A Cup of Organic Coffee is Healthier than A Cup of Conventional Coffee Containing Chemicals Residuals 

Very little organic coffee is produced as 97% of the farmers use non-organic methods to improve their production and quality. Thus every cup of coffee you take may contain a lot of chemical residuals.

Do you love an aromatic hot cup of coffee in the morning? 

Like many coffee lovers, I don’t feel fully awaken without a cup of coffee in the morning. I am not alone, as 64% of American adults start their day with coffee. Most of them drink 3.1 cups on average every day.  It is not surprising that Americans drink 400 million cups of coffee every day and annually spend about $5.2 billion. (1) The worldwide consumption is estimated at 2.25 billion cups of coffee daily. 

It is not only the aroma and taste that attracts people like you and me. There is a lot of evidence to prove that coffee contains antioxidant properties and a rich source of chlorogenic acid (Yang et al. 2011). Some studies have confirmed this acid beneficial for diabetes mellitus, cardiovascular disease, and other diseases related to oxidative stress (Garambone & Rosa 2007).

Chemicals in Coffee Beans

Organic Coffee

Most of the consumers don’t know that 97% of coffee, including that of Star bucks, is non-organic. (2)  One reason is limited research on coffee beans as they are very complicated for analysis. In other words, there is every chance that you not only start your day with a cup of harmful chemicals but also continue to consume the same the whole day.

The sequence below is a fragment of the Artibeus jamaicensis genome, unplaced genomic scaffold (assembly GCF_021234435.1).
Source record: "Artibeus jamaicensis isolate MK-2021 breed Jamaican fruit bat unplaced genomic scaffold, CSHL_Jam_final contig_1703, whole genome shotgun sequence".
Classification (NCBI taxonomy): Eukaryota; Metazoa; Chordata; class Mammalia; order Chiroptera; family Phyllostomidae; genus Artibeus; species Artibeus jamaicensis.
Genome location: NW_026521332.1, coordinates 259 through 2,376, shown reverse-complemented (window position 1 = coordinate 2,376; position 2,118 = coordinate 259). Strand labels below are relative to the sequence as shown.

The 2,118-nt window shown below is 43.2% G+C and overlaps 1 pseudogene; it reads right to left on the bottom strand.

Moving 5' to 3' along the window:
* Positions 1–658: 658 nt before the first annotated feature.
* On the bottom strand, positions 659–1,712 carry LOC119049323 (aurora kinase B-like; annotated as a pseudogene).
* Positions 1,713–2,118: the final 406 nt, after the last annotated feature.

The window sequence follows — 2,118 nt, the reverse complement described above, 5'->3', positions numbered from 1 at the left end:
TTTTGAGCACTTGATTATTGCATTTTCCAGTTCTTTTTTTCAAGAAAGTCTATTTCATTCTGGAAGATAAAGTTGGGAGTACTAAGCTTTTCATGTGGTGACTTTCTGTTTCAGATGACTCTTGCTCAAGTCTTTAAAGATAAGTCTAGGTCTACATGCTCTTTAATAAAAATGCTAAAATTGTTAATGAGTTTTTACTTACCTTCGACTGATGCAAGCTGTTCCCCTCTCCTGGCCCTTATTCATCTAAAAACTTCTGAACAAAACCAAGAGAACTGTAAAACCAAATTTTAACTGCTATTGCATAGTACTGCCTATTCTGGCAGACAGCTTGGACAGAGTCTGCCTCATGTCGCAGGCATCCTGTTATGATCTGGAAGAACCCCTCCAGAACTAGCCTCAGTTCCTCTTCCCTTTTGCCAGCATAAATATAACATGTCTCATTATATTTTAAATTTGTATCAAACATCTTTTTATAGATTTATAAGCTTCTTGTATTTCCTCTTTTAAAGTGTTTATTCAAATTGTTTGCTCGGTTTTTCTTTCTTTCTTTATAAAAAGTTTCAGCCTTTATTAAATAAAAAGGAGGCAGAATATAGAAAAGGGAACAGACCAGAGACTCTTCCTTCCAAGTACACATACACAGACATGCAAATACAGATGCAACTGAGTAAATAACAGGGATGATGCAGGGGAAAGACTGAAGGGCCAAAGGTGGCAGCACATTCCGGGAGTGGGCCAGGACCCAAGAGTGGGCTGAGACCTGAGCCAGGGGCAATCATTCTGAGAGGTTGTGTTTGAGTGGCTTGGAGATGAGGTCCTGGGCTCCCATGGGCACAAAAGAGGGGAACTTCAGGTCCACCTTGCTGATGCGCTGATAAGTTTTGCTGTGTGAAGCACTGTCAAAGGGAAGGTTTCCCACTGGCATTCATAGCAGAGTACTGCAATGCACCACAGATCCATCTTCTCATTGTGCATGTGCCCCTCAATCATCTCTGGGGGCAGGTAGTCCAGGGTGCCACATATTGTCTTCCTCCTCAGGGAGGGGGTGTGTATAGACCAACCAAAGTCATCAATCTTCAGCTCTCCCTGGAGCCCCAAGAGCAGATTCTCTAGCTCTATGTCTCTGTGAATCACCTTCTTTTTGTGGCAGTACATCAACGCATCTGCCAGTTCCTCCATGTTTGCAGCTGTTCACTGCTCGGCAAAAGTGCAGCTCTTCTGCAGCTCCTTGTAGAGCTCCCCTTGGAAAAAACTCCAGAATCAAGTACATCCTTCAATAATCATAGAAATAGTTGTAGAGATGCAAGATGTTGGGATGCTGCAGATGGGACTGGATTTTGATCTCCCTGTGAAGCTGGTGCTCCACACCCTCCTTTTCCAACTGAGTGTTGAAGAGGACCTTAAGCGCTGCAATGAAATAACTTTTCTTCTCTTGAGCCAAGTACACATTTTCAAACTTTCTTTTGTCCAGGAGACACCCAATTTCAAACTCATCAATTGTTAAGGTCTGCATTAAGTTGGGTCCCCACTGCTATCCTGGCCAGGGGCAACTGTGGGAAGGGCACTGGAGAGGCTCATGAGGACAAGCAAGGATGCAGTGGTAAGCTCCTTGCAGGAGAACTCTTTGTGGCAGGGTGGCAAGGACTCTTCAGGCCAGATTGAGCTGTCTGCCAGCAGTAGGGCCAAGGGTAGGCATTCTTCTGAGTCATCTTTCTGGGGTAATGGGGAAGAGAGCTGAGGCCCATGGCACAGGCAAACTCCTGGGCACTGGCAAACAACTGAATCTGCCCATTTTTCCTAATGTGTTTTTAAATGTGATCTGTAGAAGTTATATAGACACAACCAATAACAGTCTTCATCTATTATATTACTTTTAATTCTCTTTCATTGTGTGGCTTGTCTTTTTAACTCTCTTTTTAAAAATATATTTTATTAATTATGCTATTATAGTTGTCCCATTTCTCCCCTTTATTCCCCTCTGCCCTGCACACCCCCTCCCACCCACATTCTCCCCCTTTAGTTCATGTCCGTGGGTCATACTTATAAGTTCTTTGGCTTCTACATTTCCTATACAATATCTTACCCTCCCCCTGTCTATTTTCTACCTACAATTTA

In a study, fifteen real coffee samples from different regions of Brazil were collected and analyzed. Initially, the samples were screened for the 123 substances, and in case of positive peaks, quantification was conducted. Seven of these samples were contaminated with pesticides. Carbendazim, thiamethoxam, and triadimenol were found in these samples. 

The level of chemical residuals in coffee mainly depends upon the environment, farming, crop treatment, storage, and distribution networks. When we see that a majority of coffee production comes from developing countries, the possibility of pesticide and other residuals in coffee increases. It is fearsome when we find every acre of coffee being treated with 250 pounds or more of agriculture chemicals. (3)

Can Roasting Neutralizes Chemicals in Coffee?

When we talk about the benefits of organic coffee, skeptics argue that coffee beans are not directly sold for human consumption. The thick skin of the coffee fruit does not allow too many agrochemicals to intrude into the coffee grains. Furthermore, when coffee is roasted at 400 Fahrenheit, most of the chemical residuals are neutralized.

A study was conducted in French supermarkets to understand whether roasted coffee contains Ochratoxin A or not. 

“Ochratoxin A (OTA) is a secondary metabolite produced either by Penicillia in cereal or Aspergillii in wine and coffee. OTA is a nephrotoxic and carcinogenic compound found in several food products such as cereals, nuts, beer, and wine. Similar to other crops, coffee fruits and beans can be contaminated by toxigenic fungi, which, besides altering the quality of coffee, may present a serious risk of OTA contamination, compromising the safety of the product. OTA has also been detected in green and roasted coffee beans.” (4)